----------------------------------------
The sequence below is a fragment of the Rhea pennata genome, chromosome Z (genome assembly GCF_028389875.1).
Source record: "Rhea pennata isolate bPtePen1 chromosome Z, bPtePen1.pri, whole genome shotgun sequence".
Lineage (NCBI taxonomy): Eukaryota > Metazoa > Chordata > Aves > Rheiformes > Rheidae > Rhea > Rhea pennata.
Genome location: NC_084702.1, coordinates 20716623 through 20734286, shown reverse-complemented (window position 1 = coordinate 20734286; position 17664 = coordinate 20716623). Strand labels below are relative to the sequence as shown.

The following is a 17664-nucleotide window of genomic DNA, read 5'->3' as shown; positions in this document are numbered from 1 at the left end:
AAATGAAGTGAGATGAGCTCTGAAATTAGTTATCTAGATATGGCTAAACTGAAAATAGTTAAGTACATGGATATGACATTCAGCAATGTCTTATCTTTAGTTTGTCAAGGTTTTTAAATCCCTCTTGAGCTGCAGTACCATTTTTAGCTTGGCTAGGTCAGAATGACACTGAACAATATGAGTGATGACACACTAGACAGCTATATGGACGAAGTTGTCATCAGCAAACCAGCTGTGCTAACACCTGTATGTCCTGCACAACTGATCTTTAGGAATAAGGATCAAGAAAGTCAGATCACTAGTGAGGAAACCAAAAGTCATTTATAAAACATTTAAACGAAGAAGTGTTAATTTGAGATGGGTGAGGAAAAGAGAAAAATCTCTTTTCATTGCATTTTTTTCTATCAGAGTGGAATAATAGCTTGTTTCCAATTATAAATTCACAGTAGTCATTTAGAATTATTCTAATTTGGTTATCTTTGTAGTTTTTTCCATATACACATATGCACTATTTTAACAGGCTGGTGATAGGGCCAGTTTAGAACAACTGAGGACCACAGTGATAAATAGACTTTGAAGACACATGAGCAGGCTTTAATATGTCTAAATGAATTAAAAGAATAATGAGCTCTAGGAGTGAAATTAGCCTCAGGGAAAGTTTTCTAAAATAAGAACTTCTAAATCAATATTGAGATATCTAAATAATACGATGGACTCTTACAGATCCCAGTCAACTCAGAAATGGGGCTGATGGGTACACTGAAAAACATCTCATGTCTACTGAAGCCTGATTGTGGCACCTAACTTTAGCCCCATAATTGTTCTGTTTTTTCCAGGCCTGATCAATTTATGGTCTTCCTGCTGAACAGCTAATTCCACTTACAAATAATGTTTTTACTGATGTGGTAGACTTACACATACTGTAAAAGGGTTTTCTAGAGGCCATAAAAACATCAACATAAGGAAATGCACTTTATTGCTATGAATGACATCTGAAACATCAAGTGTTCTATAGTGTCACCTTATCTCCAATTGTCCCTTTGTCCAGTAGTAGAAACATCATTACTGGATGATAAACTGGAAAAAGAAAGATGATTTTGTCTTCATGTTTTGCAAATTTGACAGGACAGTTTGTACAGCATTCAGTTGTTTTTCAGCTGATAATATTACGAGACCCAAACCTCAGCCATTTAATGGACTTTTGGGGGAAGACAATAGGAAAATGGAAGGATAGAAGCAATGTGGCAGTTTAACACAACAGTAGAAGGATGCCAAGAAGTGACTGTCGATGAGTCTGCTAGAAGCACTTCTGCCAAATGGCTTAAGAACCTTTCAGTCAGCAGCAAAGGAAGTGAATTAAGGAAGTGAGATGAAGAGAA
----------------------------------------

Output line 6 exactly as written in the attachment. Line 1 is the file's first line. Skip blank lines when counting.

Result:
AAATGAAGTGAGATGAGCTCTGAAATTAGTTATCTAGATATGGCTAAACTGAAAATAGTTAAGTACATGGATATGACATTCAGCAATGTCTTATCTTTAGTTTGTCAAGGTTTTTAAATCCCTCTTGAGCTGCAGTACCATTTTTAGCTTGGCTAGGTCAGAATGACACTGAACAATATGAGTGATGACACACTAGACAGCTATATGGACGAAGTTGTCATCAGCAAACCAGCTGTGCTAACACCTGTATGTCCTGCACAACTGATCTTTAGGAATAAGGATCAAGAAAGTCAGATCACTAGTGAGGAAACCAAAAGTCATTTATAAAACATTTAAACGAAGAAGTGTTAATTTGAGATGGGTGAGGAAAAGAGAAAAATCTCTTTTCATTGCATTTTTTTCTATCAGAGTGGAATAATAGCTTGTTTCCAATTATAAATTCACAGTAGTCATTTAGAATTATTCTAATTTGGTTATCTTTGTAGTTTTTTCCATATACACATATGCACTATTTTAACAGGCTGGTGATAGGGCCAGTTTAGAACAACTGAGGACCACAGTGATAAATAGACTTTGAAGACACATGAGCAGGCTTTAATATGTCTAAATGAATTAAAAGAATAATGAGCTCTAGGAGTGAAATTAGCCTCAGGGAAAGTTTTCTAAAATAAGAACTTCTAAATCAATATTGAGATATCTAAATAATACGATGGACTCTTACAGATCCCAGTCAACTCAGAAATGGGGCTGATGGGTACACTGAAAAACATCTCATGTCTACTGAAGCCTGATTGTGGCACCTAACTTTAGCCCCATAATTGTTCTGTTTTTTCCAGGCCTGATCAATTTATGGTCTTCCTGCTGAACAGCTAATTCCACTTACAAATAATGTTTTTACTGATGTGGTAGACTTACACATACTGTAAAAGGGTTTTCTAGAGGCCATAAAAACATCAACATAAGGAAATGCACTTTATTGCTATGAATGACATCTGAAACATCAAGTGTTCTATAGTGTCACCTTATCTCCAATTGTCCCTTTGTCCAGTAGTAGAAACATCATTACTGGATGATAAACTGGAAAAAGAAAGATGATTTTGTCTTCATGTTTTGCAAATTTGACAGGACAGTTTGTACAGCATTCAGTTGTTTTTCAGCTGATAATATTACGAGACCCAAACCTCAGCCATTTAATGGACTTTTGGGGGAAGACAATAGGAAAATGGAAGGATAGAAGCAATGTGGCAGTTTAACACAACAGTAGAAGGATGCCAAGAAGTGACTGTCGATGAGTCTGCTAGAAGCACTTCTGCCAAATGGCTTAAGAACCTTTCAGTCAGCAGCAAAGGAAGTGAATTAAGGAAGTGAGATGAAGAGAA